In the United States, the infrastructure-intensive food and agriculture sector accounts for one-fifth of economic activity. At the same time, it accounts for one-third of human-induced carbon emissions globally. The development of precision agriculture and the deployment of so-called smart food production and manufacturing will contribute to the stability of our food systems and decrease greenhouse gas emissions. Smart food processing relies on automation to reduce manufacturing errors and help food providers track their supply chains. But many of these smart systems are of unknown provenance and pedigree.
Megan North, a vice president and professional lines broker at AmWINS, says the food and agriculture sector relies on technology to address myriad obstacles related to food production and distribution. “Facing challenges from climate events, social responsibility and supply chain frustrations, we’re seeing companies in the food and agriculture space scramble to adapt to a seemingly evolving operational landscape,” North says. “From drones, weather sensors, tracking equipment which follows product from the field to the store shelves, to even machine learning and AI—there is an evolving reliance on technology.”
“Any device connected to a business’s network is considered an endpoint, and any unsecured endpoint is an opportunity for a threat actor to exploit access to that network for monetary gain or other nefarious interests,” North says. “As the food and agriculture industry increases its reliance on technology, so will its vulnerability to threat actors also increase.”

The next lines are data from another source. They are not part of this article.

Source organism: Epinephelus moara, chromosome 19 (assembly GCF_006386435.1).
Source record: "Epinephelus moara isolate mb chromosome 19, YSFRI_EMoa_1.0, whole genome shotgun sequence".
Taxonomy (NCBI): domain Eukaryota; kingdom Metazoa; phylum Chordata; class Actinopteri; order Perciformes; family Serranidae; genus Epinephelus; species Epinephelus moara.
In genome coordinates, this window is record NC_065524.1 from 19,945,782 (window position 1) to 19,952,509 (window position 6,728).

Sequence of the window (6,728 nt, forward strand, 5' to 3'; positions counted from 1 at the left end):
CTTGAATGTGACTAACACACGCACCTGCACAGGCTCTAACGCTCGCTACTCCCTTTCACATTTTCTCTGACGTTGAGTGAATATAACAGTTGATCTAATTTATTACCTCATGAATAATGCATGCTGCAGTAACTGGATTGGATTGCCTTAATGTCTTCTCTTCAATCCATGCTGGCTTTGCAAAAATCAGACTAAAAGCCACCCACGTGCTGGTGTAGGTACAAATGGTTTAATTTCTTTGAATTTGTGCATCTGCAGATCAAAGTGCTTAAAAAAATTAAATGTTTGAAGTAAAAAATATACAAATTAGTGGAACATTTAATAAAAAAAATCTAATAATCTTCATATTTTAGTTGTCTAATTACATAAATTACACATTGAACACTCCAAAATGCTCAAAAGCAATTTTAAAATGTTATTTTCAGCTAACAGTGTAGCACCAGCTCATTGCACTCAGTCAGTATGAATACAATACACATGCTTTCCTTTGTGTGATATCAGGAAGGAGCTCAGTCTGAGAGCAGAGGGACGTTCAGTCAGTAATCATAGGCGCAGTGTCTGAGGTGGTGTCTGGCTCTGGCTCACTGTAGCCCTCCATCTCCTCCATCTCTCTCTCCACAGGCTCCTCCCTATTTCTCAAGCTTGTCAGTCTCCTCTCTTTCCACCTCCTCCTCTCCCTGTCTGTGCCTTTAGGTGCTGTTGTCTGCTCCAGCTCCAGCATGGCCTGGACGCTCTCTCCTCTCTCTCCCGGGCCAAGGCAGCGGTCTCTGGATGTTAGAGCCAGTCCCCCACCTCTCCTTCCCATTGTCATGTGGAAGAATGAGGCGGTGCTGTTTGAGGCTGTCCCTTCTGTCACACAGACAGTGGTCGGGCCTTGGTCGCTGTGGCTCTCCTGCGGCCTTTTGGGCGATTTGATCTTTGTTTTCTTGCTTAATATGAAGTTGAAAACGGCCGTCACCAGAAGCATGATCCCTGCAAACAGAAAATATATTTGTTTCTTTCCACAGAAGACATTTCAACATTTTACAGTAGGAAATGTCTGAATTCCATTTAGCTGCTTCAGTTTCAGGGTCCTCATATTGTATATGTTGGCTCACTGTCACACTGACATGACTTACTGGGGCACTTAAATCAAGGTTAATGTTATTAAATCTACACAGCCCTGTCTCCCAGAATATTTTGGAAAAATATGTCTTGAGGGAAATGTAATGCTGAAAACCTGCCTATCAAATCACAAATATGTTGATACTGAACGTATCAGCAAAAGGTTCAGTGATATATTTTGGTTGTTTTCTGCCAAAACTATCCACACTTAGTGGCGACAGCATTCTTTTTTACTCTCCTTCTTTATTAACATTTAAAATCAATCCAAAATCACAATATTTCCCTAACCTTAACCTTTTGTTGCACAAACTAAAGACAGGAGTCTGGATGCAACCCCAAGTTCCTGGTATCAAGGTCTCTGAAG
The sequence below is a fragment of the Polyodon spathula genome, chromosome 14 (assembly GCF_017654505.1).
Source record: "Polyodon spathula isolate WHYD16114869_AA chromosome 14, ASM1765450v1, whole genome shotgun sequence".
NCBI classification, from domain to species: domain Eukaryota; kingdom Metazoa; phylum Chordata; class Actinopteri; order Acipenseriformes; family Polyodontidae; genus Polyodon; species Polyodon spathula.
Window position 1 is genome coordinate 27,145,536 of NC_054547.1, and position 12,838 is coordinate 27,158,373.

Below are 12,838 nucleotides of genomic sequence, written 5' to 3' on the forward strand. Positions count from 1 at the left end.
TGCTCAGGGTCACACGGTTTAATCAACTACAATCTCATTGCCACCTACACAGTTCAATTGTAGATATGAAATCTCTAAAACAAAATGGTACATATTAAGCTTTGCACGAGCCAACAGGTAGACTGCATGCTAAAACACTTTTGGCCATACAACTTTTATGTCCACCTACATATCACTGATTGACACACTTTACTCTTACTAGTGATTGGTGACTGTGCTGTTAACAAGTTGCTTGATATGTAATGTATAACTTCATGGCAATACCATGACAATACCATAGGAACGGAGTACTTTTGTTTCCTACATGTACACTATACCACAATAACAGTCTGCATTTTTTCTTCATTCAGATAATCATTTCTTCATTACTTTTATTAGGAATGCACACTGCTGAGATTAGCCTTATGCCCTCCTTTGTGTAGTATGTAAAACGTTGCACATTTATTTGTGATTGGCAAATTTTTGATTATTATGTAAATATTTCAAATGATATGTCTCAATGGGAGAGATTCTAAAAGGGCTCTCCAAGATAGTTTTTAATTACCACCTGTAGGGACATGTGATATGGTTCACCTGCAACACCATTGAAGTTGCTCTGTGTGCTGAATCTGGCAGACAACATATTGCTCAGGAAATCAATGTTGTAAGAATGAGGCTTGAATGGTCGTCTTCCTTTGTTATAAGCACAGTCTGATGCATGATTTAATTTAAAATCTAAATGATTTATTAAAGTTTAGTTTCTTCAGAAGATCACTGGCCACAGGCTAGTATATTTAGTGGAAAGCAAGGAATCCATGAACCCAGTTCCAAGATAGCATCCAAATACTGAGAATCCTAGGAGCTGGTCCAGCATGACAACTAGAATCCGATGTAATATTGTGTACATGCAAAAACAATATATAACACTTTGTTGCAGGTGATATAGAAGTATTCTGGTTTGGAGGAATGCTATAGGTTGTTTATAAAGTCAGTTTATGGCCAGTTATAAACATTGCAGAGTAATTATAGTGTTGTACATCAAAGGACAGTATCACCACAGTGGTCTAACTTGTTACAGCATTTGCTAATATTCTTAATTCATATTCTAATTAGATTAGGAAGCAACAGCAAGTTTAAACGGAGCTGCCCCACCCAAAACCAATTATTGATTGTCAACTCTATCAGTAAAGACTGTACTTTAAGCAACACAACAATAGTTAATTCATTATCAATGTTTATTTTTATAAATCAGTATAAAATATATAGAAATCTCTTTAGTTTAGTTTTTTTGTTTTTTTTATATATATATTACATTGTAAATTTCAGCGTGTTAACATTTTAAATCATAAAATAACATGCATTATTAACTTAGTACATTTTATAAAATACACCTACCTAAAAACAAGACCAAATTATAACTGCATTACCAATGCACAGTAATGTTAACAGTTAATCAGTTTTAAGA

The introduction of precision farming and IoT solutions is designed to increase the efficient use of critical data to enhance sustainability, quality assurance and profits. IoT and industrial IoT solutions are used all along the value chain, from the farm to the transportation to the processing facilities. Industrial IoT solutions are used in smart food processing facilities as well as within solid waste disposal and wastewater treatment facilities.
For example, real-time information about soil moisture, derived from sensors, will enable farmers to make irrigation decisions that maximize crop yields. Farms also use smart meters to track and forecast electricity, water or other energy usage demands. Farmers use this information to make real-time decisions, plan farm operations, and reduce costs. They can also use IoT sensors to track livestock feeding patterns or monitor the temperature of animals, information that helps farmers make decisions regarding the animals’ health, welfare and breeding.